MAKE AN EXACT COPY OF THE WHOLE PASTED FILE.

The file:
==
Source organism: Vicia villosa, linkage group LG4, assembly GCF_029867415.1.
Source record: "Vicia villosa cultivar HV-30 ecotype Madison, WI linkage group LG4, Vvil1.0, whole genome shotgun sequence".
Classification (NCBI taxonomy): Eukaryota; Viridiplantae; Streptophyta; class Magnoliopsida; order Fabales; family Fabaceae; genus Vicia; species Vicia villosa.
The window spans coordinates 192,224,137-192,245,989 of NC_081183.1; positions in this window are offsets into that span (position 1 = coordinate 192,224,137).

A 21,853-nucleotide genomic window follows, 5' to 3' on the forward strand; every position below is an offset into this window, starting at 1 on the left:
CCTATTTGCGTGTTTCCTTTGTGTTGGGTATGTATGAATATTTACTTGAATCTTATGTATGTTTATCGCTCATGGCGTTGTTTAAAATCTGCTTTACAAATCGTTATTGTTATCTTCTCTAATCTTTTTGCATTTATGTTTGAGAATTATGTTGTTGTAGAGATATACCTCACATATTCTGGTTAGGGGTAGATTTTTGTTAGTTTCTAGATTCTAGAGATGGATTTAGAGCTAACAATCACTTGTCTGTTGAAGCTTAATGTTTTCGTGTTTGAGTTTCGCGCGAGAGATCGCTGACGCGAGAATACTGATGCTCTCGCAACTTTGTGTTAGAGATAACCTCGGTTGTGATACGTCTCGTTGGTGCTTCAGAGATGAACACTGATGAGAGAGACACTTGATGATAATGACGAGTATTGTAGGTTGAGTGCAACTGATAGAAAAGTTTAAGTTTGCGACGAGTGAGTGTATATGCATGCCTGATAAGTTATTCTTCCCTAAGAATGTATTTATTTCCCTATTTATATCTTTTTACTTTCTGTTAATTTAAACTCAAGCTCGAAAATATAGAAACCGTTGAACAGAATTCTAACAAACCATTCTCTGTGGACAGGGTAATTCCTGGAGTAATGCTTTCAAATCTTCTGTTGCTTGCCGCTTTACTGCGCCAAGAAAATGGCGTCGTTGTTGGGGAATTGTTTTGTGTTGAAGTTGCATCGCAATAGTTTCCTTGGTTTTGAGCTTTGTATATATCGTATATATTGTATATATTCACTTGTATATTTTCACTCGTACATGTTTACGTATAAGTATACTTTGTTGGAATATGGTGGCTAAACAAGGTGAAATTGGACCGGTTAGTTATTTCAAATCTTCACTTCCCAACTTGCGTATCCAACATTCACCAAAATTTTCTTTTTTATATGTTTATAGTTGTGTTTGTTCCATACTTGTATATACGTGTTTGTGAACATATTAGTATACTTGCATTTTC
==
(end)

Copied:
Source organism: Vicia villosa, linkage group LG4, assembly GCF_029867415.1.
Source record: "Vicia villosa cultivar HV-30 ecotype Madison, WI linkage group LG4, Vvil1.0, whole genome shotgun sequence".
Classification (NCBI taxonomy): Eukaryota; Viridiplantae; Streptophyta; class Magnoliopsida; order Fabales; family Fabaceae; genus Vicia; species Vicia villosa.
The window spans coordinates 192,224,137-192,245,989 of NC_081183.1; positions in this window are offsets into that span (position 1 = coordinate 192,224,137).

A 21,853-nucleotide genomic window follows, 5' to 3' on the forward strand; every position below is an offset into this window, starting at 1 on the left:
CCTATTTGCGTGTTTCCTTTGTGTTGGGTATGTATGAATATTTACTTGAATCTTATGTATGTTTATCGCTCATGGCGTTGTTTAAAATCTGCTTTACAAATCGTTATTGTTATCTTCTCTAATCTTTTTGCATTTATGTTTGAGAATTATGTTGTTGTAGAGATATACCTCACATATTCTGGTTAGGGGTAGATTTTTGTTAGTTTCTAGATTCTAGAGATGGATTTAGAGCTAACAATCACTTGTCTGTTGAAGCTTAATGTTTTCGTGTTTGAGTTTCGCGCGAGAGATCGCTGACGCGAGAATACTGATGCTCTCGCAACTTTGTGTTAGAGATAACCTCGGTTGTGATACGTCTCGTTGGTGCTTCAGAGATGAACACTGATGAGAGAGACACTTGATGATAATGACGAGTATTGTAGGTTGAGTGCAACTGATAGAAAAGTTTAAGTTTGCGACGAGTGAGTGTATATGCATGCCTGATAAGTTATTCTTCCCTAAGAATGTATTTATTTCCCTATTTATATCTTTTTACTTTCTGTTAATTTAAACTCAAGCTCGAAAATATAGAAACCGTTGAACAGAATTCTAACAAACCATTCTCTGTGGACAGGGTAATTCCTGGAGTAATGCTTTCAAATCTTCTGTTGCTTGCCGCTTTACTGCGCCAAGAAAATGGCGTCGTTGTTGGGGAATTGTTTTGTGTTGAAGTTGCATCGCAATAGTTTCCTTGGTTTTGAGCTTTGTATATATCGTATATATTGTATATATTCACTTGTATATTTTCACTCGTACATGTTTACGTATAAGTATACTTTGTTGGAATATGGTGGCTAAACAAGGTGAAATTGGACCGGTTAGTTATTTCAAATCTTCACTTCCCAACTTGCGTATCCAACATTCACCAAAATTTTCTTTTTTATATGTTTATAGTTGTGTTTGTTCCATACTTGTATATACGTGTTTGTGAACATATTAGTATACTTGCATTTTC